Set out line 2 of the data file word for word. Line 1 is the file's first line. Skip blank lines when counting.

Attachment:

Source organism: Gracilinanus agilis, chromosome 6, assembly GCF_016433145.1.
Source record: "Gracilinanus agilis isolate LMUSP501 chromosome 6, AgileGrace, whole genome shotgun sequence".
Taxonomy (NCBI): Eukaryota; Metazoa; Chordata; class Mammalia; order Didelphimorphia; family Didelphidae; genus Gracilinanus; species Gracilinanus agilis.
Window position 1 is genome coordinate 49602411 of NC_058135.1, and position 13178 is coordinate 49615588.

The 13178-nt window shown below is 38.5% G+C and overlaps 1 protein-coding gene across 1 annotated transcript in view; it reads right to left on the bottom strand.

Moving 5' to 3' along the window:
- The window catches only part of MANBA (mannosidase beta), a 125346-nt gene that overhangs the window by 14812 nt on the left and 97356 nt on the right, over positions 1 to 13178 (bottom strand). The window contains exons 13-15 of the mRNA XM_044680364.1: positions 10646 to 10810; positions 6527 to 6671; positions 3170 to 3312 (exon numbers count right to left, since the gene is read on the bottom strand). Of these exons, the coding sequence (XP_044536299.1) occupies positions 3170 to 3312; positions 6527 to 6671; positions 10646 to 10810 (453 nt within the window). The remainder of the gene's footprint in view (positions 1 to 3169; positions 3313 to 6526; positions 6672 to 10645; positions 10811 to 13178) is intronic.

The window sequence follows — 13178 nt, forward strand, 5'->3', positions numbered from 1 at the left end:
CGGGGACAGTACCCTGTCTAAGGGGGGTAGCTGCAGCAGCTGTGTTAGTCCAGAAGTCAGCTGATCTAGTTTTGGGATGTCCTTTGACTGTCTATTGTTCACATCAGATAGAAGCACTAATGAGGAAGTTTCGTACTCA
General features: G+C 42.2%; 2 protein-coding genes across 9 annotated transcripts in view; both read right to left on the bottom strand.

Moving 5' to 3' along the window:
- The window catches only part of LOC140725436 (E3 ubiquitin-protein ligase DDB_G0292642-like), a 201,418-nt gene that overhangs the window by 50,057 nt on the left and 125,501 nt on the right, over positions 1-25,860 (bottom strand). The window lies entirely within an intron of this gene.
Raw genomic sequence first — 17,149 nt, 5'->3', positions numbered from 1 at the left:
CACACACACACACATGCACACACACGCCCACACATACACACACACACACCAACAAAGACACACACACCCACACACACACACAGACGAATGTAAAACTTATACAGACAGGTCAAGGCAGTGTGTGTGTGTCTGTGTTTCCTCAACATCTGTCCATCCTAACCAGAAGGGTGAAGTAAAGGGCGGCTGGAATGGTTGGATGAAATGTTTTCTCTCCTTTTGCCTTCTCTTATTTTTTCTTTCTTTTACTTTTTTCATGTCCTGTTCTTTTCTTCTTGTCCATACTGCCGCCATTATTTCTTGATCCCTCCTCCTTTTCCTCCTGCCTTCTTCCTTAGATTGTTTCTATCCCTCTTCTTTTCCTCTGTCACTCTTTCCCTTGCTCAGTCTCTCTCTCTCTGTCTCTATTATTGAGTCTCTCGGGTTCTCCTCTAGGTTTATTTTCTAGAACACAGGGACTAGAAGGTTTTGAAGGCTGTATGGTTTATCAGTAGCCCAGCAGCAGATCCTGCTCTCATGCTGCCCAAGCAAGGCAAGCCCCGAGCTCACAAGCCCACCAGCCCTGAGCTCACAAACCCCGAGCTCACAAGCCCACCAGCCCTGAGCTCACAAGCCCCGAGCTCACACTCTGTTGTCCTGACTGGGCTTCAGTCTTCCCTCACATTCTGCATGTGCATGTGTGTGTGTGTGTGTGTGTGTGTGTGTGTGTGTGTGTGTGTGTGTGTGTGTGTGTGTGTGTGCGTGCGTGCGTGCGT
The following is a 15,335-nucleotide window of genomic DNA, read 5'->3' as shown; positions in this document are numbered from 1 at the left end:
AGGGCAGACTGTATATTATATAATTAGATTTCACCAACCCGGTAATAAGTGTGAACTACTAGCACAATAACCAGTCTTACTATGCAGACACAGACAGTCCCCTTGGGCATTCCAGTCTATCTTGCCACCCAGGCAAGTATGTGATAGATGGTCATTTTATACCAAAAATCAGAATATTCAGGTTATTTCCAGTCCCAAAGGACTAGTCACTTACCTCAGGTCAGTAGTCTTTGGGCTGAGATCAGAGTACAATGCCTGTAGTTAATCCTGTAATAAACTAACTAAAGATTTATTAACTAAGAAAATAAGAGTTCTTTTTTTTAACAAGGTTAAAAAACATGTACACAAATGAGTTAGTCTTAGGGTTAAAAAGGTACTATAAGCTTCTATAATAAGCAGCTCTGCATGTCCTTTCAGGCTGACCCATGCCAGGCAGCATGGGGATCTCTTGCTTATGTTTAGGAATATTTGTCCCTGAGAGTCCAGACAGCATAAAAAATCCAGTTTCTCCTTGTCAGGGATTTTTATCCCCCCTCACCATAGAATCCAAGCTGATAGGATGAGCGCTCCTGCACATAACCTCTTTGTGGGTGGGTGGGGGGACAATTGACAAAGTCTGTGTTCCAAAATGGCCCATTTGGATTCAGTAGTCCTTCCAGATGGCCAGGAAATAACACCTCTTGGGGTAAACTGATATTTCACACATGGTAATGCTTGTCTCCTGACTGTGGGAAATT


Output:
Source record: "Gracilinanus agilis isolate LMUSP501 chromosome 6, AgileGrace, whole genome shotgun sequence".